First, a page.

Tools & Equipment

Hooking tools clockwise from 12 o'clock: 5mm straight brass hook; 3mm short hook; 5mm bent ergonomic hook; 5mm short hook with turned handle; 5mm brass ergonomic hook with ball handle; 5mm brass ergonomic hook with pear-shaped handle; 8mm straight brass hook; 5mm straight hook with soapstone handle; 5mm straight brass hook with pear-shaped handle; 2 brass punch needles; 2 wood handled punch needles;Shuttle tufting tool.
Hooking tools clockwise from 12 o’clock: 5mm straight brass hook; 3mm short hook; 5mm bent ergonomic hook; 5mm short hook with turned handle; 5mm brass ergonomic hook with ball handle; 5mm brass ergonomic hook with pear-shaped handle; 8mm straight brass hook; 5mm straight hook with soapstone handle; 5mm straight brass hook with pear-shaped handle; 2 brass punch needles; 2 wood handled punch needles;Shuttle tufting tool.
Sample Prodding Tools moving clockwise from 12 o'clock:  Bodger; Dolly Peg (one leg removed and the other sharpened slightly); turned timber; sharpened cow's horn with deerhide handle; turned timber with finger grip; Brass prodder.
Sample Prodding Tools moving clockwise from 12 o’clock: Bodger; Dolly Peg (one leg removed and the other sharpened slightly); turned timber; sharpened cow’s horn with deerhide handle; turned timber with finger grip; Brass prodder.

18 thoughts on “Tools & Equipment”

  1. I live in perth wa and would like to purchase a wooden rag rug making tool called shuttle hook punch needle with two handed speed shuttle if you could help please.
    Also are there any clubs in perth….thankyou sheryl

    1. G’day Sheryl,
      I recently wrote a post about the Tru-Gyde speed needle which may be what you call a “shuttle hook punch needle”? You can easily purchase these off the Internet bby simply searching on the terms in Google, or you can look on eBay (I think that is where I bought one of mine). They aren’t very expensive but you do need to have a specific type of fraame (like used for punchneedle or tufting) that holds the backing fabric “drum tight”. If you like punchneedle and want an easier and more modern version of this technique you might check out “Amy Oxford Punchneedle” on the Net. She is in the US but makes an easy to use punchneedle system.

      If you’re open to the traditional craft of rug hooking or prodding you will find more information about this on my website or simply search on the terms “rag rugs” or “rug hooking”. Just note that traditional rug crafting (hooking and prodding) techniques are NOT latch hooking!

      With regard to a “club”….I don’t know of any groups that meet specific to punch needle and again if you look on my website you will find listings for some of the rug crafting groups around the country and a couple meet in WA…the Donnybrook Hookers (contact: Robin Inkpen at: robin.inkpen22@gmail.com ) and in Perth contact Jo Franco at: rugcraftersaustralia@yahoo.com.au )….either of these people should be able to identify others in WA.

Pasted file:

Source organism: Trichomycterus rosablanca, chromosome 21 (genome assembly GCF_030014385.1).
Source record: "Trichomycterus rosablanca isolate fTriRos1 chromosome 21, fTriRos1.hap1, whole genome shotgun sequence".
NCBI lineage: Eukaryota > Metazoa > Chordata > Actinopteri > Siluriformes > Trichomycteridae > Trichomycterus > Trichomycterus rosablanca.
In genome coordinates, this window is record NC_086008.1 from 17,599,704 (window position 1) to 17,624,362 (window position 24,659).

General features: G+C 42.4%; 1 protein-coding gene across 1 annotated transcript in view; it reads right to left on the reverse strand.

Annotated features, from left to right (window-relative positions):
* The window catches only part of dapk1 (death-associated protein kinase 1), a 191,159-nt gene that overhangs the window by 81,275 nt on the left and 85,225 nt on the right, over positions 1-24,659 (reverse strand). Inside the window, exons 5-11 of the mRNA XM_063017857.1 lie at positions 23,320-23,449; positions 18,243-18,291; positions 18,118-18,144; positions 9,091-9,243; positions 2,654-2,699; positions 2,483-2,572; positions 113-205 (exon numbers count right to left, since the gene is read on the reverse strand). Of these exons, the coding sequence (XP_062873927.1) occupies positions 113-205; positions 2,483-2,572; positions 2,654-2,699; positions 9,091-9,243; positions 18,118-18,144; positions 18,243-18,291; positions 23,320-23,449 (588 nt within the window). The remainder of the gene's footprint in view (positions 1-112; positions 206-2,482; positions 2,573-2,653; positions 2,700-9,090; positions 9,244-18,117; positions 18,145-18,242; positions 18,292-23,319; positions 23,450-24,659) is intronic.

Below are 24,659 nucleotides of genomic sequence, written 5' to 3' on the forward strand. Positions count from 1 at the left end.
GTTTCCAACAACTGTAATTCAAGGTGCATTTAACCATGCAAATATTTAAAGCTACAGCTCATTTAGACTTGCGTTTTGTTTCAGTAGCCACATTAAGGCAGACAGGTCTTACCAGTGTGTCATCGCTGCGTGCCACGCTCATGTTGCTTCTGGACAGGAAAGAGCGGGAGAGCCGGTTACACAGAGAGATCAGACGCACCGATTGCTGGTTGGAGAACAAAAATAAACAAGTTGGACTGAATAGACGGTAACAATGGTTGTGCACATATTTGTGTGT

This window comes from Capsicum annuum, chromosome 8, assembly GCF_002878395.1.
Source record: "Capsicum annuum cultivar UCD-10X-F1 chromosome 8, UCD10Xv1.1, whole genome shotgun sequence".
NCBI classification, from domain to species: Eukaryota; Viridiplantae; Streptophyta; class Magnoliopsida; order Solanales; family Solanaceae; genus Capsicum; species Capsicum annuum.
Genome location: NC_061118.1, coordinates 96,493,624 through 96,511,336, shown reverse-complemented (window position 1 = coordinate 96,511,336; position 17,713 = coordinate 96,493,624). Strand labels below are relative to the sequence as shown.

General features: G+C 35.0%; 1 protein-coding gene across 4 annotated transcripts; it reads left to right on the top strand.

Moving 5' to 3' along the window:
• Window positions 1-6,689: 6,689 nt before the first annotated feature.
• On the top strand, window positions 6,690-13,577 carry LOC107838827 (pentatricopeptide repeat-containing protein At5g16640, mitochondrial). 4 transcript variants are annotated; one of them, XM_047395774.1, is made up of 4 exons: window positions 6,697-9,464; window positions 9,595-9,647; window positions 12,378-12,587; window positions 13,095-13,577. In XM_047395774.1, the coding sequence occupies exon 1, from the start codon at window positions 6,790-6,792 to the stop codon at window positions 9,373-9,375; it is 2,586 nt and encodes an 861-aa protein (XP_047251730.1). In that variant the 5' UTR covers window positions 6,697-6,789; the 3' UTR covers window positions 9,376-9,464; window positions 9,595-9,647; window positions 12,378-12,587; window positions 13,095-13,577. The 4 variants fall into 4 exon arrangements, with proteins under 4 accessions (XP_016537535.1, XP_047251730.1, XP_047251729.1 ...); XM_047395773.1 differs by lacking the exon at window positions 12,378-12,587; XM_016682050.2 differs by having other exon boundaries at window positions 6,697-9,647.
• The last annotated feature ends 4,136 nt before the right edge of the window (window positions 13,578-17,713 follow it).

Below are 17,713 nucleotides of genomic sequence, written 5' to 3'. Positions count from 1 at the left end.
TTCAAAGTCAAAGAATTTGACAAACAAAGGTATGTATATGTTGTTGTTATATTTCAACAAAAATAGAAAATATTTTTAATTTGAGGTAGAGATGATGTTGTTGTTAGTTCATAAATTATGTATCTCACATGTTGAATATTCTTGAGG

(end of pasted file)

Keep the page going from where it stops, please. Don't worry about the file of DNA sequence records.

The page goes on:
Hope that helps.

      Judi

  2. thanks Judi very helpful information on your website..I just need to find a chelsea hooked-rug knitter in australia would be good but maybe like looking for a needle in a haystack. I will make contact with Jo Franco in Perth thanks for that contact. cheers sheryl

    1. You might try eBay or see if one of the OZ trading sites has one….I know there are a number of them available online and they aren’t very expensive!
      Good Luck! Judi

  3. Not a problem Sheryl,
    I think etsy is a bit like Gumtree but maybe has more focus on arts and crafts? http://www.etsy.com/au/

    There is an eBay Australia: http://www.ebay.com.au/

    On Ebay (the general site) I found a Chelsea Rug Hooking Knitter for about $9 out of the US (see: http://www.ebay.com/itm/ANTIQUE-CHELSEA-WOODEN-HOOKED-RUG-KNITTER-EASY-SCREEN-PATCH-/370769943256?pt=LH_DefaultDomain_0&hash=item56539c5ad8&ssPageName=RSS:B:STORE:US:101) not a bad price and service is generally pretty good from these sales. Or you can just search on “Chelsea hooked rug knitter”.
    I think you may have to go O/S to find what you want because Australia never produced these items so the US or UK is the “source”. I have seen some of these rug knitters at various OpShops and antique shops here in Australia….people don’t know what they are so they get rid of them.
    Hope you find what you want!

    Judi

  4. Hi,
    I am very interested in trying rug hooking after doing a lot of research on the internet. I am wondering if there is anywhere in Australia where I can purchase a basic/beginners rug hooking tool? All the ones I’ve seen are overseas or locker hooking tools. Otherwise, is there something else I can substitute or make so I can get started asap?
    Thanks,
    Elizabeth

    1. G’day Eliazbeth!
      As you have already found out, the access to hooks and frames are difficult to find in Australia. Those of us who are involved as individual hookers and through the Australian Rughooking Guild have been working very hard behind the scenes to try and reclaim this lost traditional craft here…so….what to do?